Hugo Chávez was re-elected president of Venezuela on Sunday, by a margin of 11 percentage points. For most people who have heard or read about Chávez in the international media, this might be puzzling. Almost all of the news we hear about Venezuela is bad: Chávez is cantankerous and picks fights with the United States and sides with “enemies” such as Iran; he is a “dictator” or “strongman” who has squandered the nation’s oil wealth; the economy is plagued by shortages and is usually on the brink of collapse.
Then there is the other side of the story: since the Chávez government got control over the national oil industry, poverty has been cut by half and extreme poverty by 70 percent. College enrollment has more than doubled, millions of people have access to health care for the first time, and the number of people eligible for public pensions has quadrupled.
2--Spain: The balance sheets are beyond repair, credit writedowns
Construction equipment manufactured during the Spanish housing boom now lounges and pouts, or jets to countries where housing bubbles still offer a thrill. For the connoisseur of booms-and-busts, Berlin, Oslo, and Hong Kong may be peaking. None are likely to match the sheer weight the defunct construction industry loads on the Spanish economy. Bloomberg described its proportions: “The property bonanza that ended in 2008 has left around 2 million unsold homes in Spain, representing supply that will take a decade to absorb…. Spain’s construction and real estate industry, which represented 18 percent of gross domestic product before the financial crisis, now accounts for 11 percent and building permits plummeted 87 percent last year from the 2004 peak.” [That it has only shrunk from 18% to 11% means the state is spending madly to keep it, and the banks, operating. - FJS] “Work started on fewer than 4,500 houses in February this year, a 94 percent decline from the October 2006 peak.”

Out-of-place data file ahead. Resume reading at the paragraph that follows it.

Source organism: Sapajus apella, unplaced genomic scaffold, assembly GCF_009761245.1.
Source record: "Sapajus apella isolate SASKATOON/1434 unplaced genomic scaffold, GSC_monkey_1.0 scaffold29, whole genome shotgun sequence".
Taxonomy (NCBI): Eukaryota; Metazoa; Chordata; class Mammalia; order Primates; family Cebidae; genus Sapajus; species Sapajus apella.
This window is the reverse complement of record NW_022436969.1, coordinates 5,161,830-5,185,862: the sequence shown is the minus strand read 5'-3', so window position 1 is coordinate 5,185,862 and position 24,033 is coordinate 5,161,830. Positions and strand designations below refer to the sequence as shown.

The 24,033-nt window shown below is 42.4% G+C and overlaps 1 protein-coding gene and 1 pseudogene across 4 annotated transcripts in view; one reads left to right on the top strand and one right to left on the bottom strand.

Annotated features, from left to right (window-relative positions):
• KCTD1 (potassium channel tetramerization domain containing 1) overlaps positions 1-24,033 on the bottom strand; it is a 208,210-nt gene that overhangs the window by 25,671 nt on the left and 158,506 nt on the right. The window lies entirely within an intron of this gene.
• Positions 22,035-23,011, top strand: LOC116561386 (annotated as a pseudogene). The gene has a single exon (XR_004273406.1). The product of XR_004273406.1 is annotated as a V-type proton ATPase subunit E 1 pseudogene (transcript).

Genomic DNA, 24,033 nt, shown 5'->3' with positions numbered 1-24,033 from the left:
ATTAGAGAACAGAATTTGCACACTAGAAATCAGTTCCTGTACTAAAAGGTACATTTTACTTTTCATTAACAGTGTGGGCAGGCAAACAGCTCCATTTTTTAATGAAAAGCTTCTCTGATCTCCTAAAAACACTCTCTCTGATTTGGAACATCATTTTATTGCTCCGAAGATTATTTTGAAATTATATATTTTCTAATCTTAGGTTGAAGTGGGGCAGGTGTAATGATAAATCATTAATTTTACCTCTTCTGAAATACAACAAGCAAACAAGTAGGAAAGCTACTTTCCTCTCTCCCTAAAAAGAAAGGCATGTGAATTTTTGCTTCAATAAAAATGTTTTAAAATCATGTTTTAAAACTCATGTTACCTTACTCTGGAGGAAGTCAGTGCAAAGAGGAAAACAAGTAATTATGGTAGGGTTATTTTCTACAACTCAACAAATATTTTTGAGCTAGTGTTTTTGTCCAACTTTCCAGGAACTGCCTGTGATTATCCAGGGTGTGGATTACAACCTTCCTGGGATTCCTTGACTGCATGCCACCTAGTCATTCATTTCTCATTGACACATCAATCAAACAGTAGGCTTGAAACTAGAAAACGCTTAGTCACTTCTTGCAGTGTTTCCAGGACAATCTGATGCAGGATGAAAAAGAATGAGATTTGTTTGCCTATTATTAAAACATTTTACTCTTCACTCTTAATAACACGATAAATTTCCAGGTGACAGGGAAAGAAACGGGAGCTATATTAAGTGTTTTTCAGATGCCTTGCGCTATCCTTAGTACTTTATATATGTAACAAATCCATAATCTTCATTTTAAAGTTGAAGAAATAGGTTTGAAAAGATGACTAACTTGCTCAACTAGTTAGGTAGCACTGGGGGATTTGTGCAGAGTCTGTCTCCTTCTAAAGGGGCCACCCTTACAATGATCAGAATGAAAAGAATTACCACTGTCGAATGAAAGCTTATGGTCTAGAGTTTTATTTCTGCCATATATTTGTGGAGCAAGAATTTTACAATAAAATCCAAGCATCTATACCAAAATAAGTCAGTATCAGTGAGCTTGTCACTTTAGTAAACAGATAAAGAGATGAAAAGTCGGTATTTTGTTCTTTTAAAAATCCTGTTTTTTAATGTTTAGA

Towards the bottom of the article, a modern financing mechanism was advanced: “Almost half of Spain’s 67,000 developers are insolvent but not bankrupt after getting additional financing from banks, according to R.R. de Acuna & Asociados, a property consulting firm. Extending the lives of companies is becoming harder for banks after Prime Minister Mariano Rajoy’s government demanded they set more money aside to cover losses on real estate loans
3--What makes this economic recovery so difficult for the US consumer? sober look
Why is it that this economic recovery feels so sluggish to US consumers relative to previous recessions? One answer is that growth in disposable income has been horrible (chart below). It explains the relatively weak consumer sentiment and anemic growth in consumer spending....
That is why this sudden increase in food and fuel prices (chart below) is an unwelcome development. With low personal income growth, the US consumer is now far more sensitive to these shocks than during the previous recoveries.
4--Feds hit Wells Fargo with mortgage-fraud suit, LA Times
The U.S. attorney in Manhattan has accused Wells Fargo of defrauding a government-backed mortgage insurance program, in another major civil case brought in the wake of the housing bust and financial crisis.
The mortgage-fraud suit, filed by U.S. attorney Preet Bharara, seeks "hundreds of millions of dollars" in damages for claims the U.S. Department of Housing and Urban Development has paid for defaulted loans "wrongfully certified" by Wells Fargo.
The suit alleges the San Francisco banking giant falsely certified loans insured by the government's Federal Housing Administration.
The processes of economic globalization which resulted from the subsequent deep recessions of 1974-75 and 1982-83 gave a boost to the world economy by providing access to cheap labour around the world, notably in East Asia and, particularly in later years, in China. But globalization did not signify a return to the conditions of the post-war boom. Rather the ever-increasing reliance on financialisation, especially in the US, created the conditions for the development of a series of financial bubbles, culminating in the financial collapse of 2008.
Now the world economy has entered its most serious crisis since the 1930s.
The 20,000 government leaders, IMF and World Bank officials, banking and corporate chiefs gathered in Tokyo have no program to promote “economic recovery.” There is no “reform” of capitalism waiting in the wings, if only governments had the wit and wisdom to introduce it.